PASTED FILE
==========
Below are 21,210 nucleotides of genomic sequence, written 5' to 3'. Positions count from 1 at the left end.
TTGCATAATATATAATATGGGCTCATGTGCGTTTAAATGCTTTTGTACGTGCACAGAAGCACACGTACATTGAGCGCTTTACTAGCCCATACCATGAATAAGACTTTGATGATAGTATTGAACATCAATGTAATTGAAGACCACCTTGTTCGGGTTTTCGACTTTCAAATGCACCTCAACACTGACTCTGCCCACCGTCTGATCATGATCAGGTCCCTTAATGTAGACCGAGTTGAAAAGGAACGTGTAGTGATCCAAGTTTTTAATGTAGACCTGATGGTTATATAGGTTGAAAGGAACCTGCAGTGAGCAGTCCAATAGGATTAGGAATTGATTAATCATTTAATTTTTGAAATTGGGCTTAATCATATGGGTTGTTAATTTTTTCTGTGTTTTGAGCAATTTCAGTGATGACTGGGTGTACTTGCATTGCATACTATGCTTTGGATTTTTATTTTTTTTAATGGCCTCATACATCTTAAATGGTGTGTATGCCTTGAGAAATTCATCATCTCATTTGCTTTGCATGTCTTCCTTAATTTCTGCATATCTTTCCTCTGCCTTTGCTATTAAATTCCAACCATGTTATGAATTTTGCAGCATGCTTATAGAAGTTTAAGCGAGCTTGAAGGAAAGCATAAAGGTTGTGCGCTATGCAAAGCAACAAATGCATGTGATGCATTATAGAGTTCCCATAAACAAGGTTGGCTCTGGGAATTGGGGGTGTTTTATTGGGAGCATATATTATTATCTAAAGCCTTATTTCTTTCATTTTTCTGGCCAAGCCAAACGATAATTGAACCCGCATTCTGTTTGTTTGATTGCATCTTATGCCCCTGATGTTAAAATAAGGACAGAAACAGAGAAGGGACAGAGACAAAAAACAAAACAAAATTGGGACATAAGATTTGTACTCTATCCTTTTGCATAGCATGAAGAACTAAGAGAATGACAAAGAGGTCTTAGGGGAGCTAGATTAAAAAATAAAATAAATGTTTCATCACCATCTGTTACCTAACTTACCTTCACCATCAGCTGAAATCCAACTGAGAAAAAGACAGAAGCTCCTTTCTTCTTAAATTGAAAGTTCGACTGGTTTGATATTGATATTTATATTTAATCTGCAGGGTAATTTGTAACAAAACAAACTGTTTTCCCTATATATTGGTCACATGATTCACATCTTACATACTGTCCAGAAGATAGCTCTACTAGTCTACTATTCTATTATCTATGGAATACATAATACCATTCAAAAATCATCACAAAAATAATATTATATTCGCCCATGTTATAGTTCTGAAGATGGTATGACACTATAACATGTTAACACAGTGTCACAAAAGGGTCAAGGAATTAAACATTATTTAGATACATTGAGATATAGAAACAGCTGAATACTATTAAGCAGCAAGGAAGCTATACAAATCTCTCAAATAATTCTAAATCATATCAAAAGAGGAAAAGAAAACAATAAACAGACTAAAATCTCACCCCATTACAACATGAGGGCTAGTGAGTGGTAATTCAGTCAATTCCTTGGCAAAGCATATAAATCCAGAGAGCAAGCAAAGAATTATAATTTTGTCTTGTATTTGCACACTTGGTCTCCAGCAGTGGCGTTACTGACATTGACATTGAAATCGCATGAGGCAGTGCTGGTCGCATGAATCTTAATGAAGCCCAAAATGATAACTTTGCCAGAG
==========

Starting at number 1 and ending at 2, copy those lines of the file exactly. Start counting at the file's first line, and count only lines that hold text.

Below are 21,210 nucleotides of genomic sequence, written 5' to 3'. Positions count from 1 at the left end.
TTGCATAATATATAATATGGGCTCATGTGCGTTTAAATGCTTTTGTACGTGCACAGAAGCACACGTACATTGAGCGCTTTACTAGCCCATACCATGAATAAGACTTTGATGATAGTATTGAACATCAATGTAATTGAAGACCACCTTGTTCGGGTTTTCGACTTTCAAATGCACCTCAACACTGACTCTGCCCACCGTCTGATCATGATCAGGTCCCTTAATGTAGACCGAGTTGAAAAGGAACGTGTAGTGATCCAAGTTTTTAATGTAGACCTGATGGTTATATAGGTTGAAAGGAACCTGCAGTGAGCAGTCCAATAGGATTAGGAATTGATTAATCATTTAATTTTTGAAATTGGGCTTAATCATATGGGTTGTTAATTTTTTCTGTGTTTTGAGCAATTTCAGTGATGACTGGGTGTACTTGCATTGCATACTATGCTTTGGATTTTTATTTTTTTTAATGGCCTCATACATCTTAAATGGTGTGTATGCCTTGAGAAATTCATCATCTCATTTGCTTTGCATGTCTTCCTTAATTTCTGCATATCTTTCCTCTGCCTTTGCTATTAAATTCCAACCATGTTATGAATTTTGCAGCATGCTTATAGAAGTTTAAGCGAGCTTGAAGGAAAGCATAAAGGTTGTGCGCTATGCAAAGCAACAAATGCATGTGATGCATTATAGAGTTCCCATAAACAAGGTTGGCTCTGGGAATTGGGGGTGTTTTATTGGGAGCATATATTATTATCTAAAGCCTTATTTCTTTCATTTTTCTGGCCAAGCCAAACGATAATTGAACCCGCATTCTGTTTGTTTGATTGCATCTTATGCCCCTGATGTTAAAATAAGGACAGAAACAGAGAAGGGACAGAGACAAAAAACAAAACAAAATTGGGACATAAGATTTGTACTCTATCCTTTTGCATAGCATGAAGAACTAAGAGAATGACAAAGAGGTCTTAGGGGAGCTAGATTAAAAAATAAAATAAATGTTTCATCACCATCTGTTACCTAACTTACCTTCACCATCAGCTGAAATCCAACTGAGAAAAAGACAGAAGCTCCTTTCTTCTTAAATTGAAAGTTCGACTGGTTTGATATTGATATTTATATTTAATCTGCAGGGTAATTTGTAACAAAACAAACTGTTTTCCCTATATATTGGTCACATGATTCACATCTTACATACTGTCCAGAAGATAGCTCTACTAGTCTACTATTCTATTATCTATGGAATACATAATACCATTCAAAAATCATCACAAAAATAATATTATATTCGCCCATGTTATAGTTCTGAAGATGGTATGACACTATAACATGTTAACACAGTGTCACAAAAGGGTCAAGGAATTAAACATTATTTAGATACATTGAGATATAGAAACAGCTGAATACTATTAAGCAGCAAGGAAGCTATACAAATCTCTCAAATAATTCTAAATCATATCAAAAGAGGAAAAGAAAACAATAAACAGACTAAAATCTCACCCCATTACAACATGAGGGCTAGTGAGTGGTAATTCAGTCAATTCCTTGGCAAAGCATATAAATCCAGAGAGCAAGCAAAGAATTATAATTTTGTCTTGTATTTGCACACTTGGTCTCCAGCAGTGGCGTTACTGACATTGACATTGAAATCGCATGAGGCAGTGCTGGTCGCATGAATCTTAATGAAGCCCAAAATGATAACTTTGCCAGAG